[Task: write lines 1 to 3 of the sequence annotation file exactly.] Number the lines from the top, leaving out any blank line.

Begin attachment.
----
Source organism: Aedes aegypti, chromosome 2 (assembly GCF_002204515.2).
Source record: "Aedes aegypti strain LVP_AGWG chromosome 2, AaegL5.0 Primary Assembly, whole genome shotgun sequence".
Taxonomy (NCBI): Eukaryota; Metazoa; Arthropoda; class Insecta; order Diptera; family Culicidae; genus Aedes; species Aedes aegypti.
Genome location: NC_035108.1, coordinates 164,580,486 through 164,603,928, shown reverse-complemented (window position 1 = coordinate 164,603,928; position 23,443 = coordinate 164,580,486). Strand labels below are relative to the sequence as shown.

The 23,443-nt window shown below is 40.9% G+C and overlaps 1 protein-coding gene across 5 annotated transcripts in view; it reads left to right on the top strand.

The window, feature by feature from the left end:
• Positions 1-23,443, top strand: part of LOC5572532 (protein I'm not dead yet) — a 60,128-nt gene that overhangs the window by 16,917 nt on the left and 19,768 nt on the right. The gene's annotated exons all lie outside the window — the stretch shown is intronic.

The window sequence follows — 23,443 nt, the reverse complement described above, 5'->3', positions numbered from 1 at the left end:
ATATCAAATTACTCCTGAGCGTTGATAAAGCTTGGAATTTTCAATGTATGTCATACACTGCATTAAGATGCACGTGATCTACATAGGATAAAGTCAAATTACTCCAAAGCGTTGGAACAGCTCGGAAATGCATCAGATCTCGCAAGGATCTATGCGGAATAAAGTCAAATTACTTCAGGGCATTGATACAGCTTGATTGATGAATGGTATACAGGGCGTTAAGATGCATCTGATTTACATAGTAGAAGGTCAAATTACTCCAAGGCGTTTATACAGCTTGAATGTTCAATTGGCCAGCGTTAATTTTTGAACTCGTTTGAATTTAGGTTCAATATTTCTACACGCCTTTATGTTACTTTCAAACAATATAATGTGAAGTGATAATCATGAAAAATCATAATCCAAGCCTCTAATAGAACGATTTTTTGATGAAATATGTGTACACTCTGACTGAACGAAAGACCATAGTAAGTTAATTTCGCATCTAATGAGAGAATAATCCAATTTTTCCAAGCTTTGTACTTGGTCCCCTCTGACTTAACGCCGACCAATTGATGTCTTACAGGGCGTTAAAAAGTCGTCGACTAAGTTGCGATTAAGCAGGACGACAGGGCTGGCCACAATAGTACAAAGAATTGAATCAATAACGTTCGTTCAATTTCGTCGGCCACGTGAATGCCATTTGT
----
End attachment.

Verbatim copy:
Source organism: Aedes aegypti, chromosome 2 (assembly GCF_002204515.2).
Source record: "Aedes aegypti strain LVP_AGWG chromosome 2, AaegL5.0 Primary Assembly, whole genome shotgun sequence".
Taxonomy (NCBI): Eukaryota; Metazoa; Arthropoda; class Insecta; order Diptera; family Culicidae; genus Aedes; species Aedes aegypti.